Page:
Tropicália, Peter Gerakaris. Photo: Gallery Rivaa.

Tropicália, Peter Gerakaris. Photo: Gallery Rivaa.

As visitors walk into Tropicália, the multi-media installation at Gallery Rivaa by experimental artist Peter Gerakaris, they’re offered a pair of 3D glasses. The ambient music playing on a long loop throughout the space is as much a part of the exhibit as the intensely colored murals that flow and glow among the walls.

Pop-Botania is the name Gerakaris has given to his own genre of art displayed here, a vivid collage of (mostly) his own art so large that it’s an immersive experience of color, shapes both natural and technological, and scale.

Commisioned to celebrate the recent groundbreaking of the new applied sciences campus of nearby Cornell University, the show fuses art, music, and technology. The new school won’t be open for two more years, but the art is meant to be emblematic of its potential.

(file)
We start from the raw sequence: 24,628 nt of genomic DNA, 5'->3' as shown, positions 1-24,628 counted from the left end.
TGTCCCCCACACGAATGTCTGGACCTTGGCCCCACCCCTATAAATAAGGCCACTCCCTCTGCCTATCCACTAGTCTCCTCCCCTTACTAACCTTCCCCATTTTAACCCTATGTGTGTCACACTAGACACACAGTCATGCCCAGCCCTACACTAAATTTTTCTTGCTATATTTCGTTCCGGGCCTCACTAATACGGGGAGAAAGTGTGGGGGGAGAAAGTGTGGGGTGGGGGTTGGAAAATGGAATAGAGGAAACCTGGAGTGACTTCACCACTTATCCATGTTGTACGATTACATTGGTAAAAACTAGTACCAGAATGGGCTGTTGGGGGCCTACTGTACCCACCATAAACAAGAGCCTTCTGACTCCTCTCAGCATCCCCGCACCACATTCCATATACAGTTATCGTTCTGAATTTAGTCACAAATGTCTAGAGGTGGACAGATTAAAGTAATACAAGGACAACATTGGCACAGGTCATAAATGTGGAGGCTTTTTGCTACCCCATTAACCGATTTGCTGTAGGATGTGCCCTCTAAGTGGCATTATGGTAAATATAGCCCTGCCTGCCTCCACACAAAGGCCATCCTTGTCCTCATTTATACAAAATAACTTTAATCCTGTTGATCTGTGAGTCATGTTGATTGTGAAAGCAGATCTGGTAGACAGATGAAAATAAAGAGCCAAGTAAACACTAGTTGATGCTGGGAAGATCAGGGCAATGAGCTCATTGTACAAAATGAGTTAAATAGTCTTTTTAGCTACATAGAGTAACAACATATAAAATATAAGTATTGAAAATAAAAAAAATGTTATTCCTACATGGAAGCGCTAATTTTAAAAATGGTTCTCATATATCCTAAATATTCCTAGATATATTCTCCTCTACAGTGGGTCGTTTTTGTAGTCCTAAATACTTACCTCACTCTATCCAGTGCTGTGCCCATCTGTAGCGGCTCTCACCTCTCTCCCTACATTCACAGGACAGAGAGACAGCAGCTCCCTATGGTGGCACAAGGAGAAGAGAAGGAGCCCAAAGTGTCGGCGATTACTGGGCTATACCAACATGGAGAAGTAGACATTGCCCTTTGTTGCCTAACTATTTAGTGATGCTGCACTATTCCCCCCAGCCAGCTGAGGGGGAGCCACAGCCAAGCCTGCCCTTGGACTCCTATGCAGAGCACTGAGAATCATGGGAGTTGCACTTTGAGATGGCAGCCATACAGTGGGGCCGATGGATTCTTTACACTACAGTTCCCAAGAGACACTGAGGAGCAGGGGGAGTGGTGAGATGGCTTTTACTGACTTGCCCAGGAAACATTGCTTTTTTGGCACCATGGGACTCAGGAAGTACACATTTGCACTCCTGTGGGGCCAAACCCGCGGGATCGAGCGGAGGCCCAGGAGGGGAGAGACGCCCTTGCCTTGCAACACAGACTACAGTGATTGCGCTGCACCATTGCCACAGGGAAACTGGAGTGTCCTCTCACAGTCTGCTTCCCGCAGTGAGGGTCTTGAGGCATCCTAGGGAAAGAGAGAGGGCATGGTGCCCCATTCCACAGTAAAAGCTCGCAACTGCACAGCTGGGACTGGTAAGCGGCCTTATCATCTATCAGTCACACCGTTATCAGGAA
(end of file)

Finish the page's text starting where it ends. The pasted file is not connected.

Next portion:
Gerakaris created Tropicália’s components by hand at first, in pen and paint and small scale, then scanned the art, remixed it with additional elements, and printed the outcome in grand scale using an industrial printer.

Once it was mounted on the walls of Gallery Rivaa, he painstakingly cut, painted, and further collaged the piece in place to maximize the vivacity and impact of the artwork. All in all, it spans over 1000 square feet.

Also spotlighted within that space are a scattering of Gerakaris’s smaller pieces, particularly his framed Masks series, displayed on white columns among the overwhelming vividness of Tropicália.

About 

Martin Ackerman is a freelance writer and current editor originally from Staten Island, NY. His university schooling focused on English education and Japanese. He has a (not so secret) passion for art history and political science. When he isn't writing or editing you can find him at sci-tech conventions, building the latest LEGO city or pampering his cat, Tea. You can follow him on Twitter @MarMackerman.